Occupy Wall Street, the nationwide protest movement inspired by the ongoing demonstration in downtown Manhattan, invites comparison with the Tea Party movement, which took the nation by storm in early 2009. The question is, what can Occupy Wall Street learn from the Tea Party movement?
When Tea Party protests first began spreading across the country in February and March 2009, demonstrators were critical of both the Democratic and Republican parties, though admittedly, more critical of Democratic leadership. After the first national Tea Party mobilization on Tax Day, April 15th, at least three distinct camps had emerged within the movement.
There were Republicans who argued that the movement should focus its efforts on infiltrating the GOP and challenging its then-current crop of representatives in primary elections. There were Independents who made the case for political advocacy outside of any party whatsoever. And there were third party activists, who had broken with the two-party system and called for the election of third party and Independent alternatives to the Democrats and Republicans.
A similar breakdown can be found among the protesters at Occupy Wall Street. There are disaffected liberals and progressives who hope the movement will pull the Democratic party to the left. There are Independents who are arguing in favor of maintaining the movement's independence from any party whatsoever. And there are third party activists who advocate for third party and Independent alternatives to the Republicans and Democrats.
The Tea Party movement, of course, opted to throw in its lot with the GOP and helped the Republicans take over majority control of the House of Representatives, as well as a number of governorships and state legislative bodies in the 2010 midterm elections. Arguably, however, this strategic choice and the perceived victory that resulted from it actually represented the defeat of the Tea Party movement. The plan to infiltrate the GOP and "take the party back" on the part of Tea Party activists was in actuality the infiltration and cooptation of the movement by the party establishment. As former Vice President Dan Quayle told Neil Cavuto in January 2010: "the challenge of my Party is basically to co-opt the populist movement, the so-called Tea Party Folks whether they are Republicans or Democrats."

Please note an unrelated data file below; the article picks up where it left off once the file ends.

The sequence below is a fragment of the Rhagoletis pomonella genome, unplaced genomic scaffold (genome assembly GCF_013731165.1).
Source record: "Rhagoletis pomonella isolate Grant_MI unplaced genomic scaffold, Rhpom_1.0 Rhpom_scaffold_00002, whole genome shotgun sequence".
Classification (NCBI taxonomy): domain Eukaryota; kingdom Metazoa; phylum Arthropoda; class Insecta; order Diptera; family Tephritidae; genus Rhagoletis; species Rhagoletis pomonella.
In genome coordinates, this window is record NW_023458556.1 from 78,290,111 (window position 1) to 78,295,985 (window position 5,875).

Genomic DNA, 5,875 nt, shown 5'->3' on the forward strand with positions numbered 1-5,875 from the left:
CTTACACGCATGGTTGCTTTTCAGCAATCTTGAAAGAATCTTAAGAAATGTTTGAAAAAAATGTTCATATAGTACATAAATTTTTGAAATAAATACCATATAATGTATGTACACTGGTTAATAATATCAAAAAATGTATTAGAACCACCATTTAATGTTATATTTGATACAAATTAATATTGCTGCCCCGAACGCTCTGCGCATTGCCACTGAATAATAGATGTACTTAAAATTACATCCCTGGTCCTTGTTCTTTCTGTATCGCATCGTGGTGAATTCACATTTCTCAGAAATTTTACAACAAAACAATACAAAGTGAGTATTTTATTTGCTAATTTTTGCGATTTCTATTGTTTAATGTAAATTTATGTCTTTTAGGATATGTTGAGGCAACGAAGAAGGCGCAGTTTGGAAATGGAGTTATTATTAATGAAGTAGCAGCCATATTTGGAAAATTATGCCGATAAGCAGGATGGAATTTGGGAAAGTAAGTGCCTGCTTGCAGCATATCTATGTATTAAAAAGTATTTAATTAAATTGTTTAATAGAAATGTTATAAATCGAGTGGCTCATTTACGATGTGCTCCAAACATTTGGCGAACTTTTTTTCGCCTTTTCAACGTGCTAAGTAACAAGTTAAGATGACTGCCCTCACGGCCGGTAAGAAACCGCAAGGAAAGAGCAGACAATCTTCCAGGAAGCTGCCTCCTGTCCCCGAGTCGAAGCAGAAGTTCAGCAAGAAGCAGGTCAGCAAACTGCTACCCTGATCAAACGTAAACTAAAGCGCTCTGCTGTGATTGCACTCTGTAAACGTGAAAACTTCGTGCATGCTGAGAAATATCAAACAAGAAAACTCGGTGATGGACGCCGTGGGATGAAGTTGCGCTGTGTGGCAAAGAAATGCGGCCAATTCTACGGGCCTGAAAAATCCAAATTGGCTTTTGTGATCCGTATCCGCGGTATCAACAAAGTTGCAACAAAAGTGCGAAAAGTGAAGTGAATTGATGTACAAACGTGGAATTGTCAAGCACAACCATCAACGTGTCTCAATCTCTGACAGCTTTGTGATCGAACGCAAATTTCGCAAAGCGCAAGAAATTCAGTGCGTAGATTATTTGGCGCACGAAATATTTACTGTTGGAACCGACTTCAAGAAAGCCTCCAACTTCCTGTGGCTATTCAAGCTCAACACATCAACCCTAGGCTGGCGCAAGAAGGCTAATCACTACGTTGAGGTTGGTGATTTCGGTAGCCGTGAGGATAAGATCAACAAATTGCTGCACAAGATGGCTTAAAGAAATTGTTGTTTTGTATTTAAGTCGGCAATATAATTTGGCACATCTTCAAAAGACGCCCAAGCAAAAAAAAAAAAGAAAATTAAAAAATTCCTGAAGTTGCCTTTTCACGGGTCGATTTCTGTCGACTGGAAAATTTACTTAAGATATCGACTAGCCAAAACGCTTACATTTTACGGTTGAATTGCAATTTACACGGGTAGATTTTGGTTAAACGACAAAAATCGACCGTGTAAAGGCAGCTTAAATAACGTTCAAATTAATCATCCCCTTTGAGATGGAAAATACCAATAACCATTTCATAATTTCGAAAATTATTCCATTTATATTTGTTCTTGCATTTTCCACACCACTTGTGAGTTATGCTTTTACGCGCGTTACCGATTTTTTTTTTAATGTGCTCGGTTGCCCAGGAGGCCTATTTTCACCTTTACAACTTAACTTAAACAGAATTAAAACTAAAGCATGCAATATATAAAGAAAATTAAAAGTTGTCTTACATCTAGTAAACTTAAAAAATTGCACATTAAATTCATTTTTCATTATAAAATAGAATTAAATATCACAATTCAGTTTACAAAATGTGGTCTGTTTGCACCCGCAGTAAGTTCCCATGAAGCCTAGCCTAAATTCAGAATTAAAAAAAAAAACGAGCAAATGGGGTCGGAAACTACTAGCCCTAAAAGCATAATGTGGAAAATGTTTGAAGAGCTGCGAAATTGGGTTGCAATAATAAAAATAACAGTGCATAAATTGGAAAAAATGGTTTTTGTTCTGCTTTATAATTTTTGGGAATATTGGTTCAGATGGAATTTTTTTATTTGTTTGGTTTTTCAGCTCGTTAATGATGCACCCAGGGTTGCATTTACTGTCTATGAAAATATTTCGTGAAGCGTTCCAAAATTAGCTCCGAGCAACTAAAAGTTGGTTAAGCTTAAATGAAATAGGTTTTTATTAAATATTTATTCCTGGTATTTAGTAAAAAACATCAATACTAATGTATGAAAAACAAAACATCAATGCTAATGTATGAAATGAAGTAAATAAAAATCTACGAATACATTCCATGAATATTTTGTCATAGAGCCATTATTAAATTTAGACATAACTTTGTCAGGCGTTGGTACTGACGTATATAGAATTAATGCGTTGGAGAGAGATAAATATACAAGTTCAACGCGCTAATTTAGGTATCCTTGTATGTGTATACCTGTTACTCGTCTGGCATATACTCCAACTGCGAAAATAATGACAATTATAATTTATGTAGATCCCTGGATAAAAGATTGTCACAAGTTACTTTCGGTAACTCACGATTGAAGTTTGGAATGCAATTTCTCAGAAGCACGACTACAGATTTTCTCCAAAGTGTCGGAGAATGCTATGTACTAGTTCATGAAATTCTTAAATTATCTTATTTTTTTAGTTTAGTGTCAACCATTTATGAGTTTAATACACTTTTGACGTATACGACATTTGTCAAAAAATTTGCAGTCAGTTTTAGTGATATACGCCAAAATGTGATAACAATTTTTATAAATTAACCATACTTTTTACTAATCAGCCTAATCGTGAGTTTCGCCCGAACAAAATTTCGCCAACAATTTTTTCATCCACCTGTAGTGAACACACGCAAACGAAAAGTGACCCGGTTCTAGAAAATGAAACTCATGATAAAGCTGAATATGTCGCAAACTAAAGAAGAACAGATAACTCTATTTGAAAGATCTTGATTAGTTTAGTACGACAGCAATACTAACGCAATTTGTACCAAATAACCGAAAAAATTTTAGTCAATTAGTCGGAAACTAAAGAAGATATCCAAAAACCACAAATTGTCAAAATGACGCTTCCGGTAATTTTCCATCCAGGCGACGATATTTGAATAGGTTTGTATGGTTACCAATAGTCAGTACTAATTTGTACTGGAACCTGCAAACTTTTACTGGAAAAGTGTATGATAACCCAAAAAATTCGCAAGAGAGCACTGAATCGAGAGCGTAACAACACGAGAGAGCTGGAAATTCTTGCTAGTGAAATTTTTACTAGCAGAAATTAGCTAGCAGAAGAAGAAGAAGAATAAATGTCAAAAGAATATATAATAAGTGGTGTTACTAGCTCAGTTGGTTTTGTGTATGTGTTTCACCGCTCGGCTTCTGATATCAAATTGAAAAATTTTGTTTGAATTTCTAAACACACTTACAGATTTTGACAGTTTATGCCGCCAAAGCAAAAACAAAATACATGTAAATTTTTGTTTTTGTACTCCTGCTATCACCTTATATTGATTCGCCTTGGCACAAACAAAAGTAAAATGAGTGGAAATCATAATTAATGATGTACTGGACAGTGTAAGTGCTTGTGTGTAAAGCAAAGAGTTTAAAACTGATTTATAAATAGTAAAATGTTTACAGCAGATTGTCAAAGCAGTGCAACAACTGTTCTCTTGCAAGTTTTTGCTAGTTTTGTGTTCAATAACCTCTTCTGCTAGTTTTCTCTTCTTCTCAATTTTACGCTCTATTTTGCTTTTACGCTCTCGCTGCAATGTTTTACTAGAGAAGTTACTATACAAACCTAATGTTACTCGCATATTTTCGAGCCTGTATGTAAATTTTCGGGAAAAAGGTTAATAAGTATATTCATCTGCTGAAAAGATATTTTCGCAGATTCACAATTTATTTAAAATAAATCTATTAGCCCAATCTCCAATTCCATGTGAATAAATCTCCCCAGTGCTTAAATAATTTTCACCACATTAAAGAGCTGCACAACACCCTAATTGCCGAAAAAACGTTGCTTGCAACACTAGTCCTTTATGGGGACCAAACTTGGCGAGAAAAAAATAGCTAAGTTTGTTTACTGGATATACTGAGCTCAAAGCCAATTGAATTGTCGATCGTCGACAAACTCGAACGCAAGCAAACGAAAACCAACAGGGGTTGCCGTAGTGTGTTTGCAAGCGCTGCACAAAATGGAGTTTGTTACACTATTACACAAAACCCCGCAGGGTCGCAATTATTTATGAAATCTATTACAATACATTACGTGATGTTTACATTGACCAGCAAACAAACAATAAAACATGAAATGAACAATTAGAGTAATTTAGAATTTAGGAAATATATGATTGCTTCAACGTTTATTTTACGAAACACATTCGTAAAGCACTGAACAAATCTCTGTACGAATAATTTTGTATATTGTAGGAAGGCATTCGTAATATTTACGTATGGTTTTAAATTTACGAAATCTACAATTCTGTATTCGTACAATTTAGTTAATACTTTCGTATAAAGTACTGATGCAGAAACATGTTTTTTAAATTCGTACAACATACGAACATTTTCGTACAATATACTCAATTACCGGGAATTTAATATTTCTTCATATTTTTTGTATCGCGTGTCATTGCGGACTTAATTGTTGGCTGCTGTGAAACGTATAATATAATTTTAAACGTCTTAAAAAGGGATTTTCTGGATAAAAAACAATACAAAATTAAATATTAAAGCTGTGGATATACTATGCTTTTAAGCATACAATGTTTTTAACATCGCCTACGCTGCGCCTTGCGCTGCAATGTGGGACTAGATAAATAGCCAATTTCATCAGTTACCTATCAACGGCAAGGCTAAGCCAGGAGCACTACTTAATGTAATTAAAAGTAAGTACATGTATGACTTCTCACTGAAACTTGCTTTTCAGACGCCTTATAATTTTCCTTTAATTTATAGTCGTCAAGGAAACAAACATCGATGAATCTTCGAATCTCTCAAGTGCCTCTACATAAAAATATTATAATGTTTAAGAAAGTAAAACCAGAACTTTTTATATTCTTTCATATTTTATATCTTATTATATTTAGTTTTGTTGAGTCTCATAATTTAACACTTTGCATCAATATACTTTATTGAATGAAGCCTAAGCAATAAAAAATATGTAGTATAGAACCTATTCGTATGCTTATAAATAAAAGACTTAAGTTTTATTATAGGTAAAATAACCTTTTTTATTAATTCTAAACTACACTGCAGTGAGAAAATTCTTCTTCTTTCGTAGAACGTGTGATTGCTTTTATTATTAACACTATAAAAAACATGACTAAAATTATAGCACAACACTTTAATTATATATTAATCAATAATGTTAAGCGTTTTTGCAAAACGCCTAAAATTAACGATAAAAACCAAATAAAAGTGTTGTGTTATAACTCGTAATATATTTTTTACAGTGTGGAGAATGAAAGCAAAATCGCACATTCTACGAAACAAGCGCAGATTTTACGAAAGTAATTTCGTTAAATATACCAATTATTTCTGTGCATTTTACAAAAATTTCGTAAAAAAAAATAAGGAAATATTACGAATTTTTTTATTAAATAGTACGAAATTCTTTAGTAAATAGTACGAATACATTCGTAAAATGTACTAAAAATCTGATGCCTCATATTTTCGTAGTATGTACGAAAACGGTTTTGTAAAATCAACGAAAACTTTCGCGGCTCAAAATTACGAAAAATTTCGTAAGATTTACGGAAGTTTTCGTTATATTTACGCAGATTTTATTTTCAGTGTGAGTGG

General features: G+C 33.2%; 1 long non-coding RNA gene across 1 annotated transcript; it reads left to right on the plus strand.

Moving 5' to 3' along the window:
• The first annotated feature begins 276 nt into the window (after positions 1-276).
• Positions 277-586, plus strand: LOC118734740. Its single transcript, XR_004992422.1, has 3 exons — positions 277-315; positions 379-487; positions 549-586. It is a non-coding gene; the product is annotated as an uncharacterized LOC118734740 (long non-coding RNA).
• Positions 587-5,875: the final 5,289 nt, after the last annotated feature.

Now that the Tea Party movement is firmly entrenched within the GOP's political apparatus, the party establishment has launched a full offensive against what remains of it. None other than Rush Limbaugh denounced the "GOP elite's war on the Tea Party" in a segment of his radio show last week. Remarking on a lengthy New York Times Magazine piece about the GOP, Limbaugh stated:
"I've got some highlights or quotes that are illustrative here, but this is an open declaration of war from the GOP elites to the Tea Party, and it's right there in the New York Times."
The radio entertainer goes on to quote Scott Reed, a veteran Republican strategist and lobbyist, who states:
"that’s the secret to politics: trying to control a segment of people without those people recognizing that you’re trying to control them."
This is the situation that faces Occupy Wall Street at present. Will the Occupy movement allow itself to become an appendage of the Democratic party, perhaps even without their recognizing it, or will it maintain its political independence from the ruling political class it claims to oppose?
The second the Tea Party threw in its lot with the GOP, it became incapable of effecting the kinds of structural change that motivated the movement from its inception, because it was integrated into the power structures that support the political status quo. A similar fate may await Occupy Wall Street if the movement fails to maintain its political independence.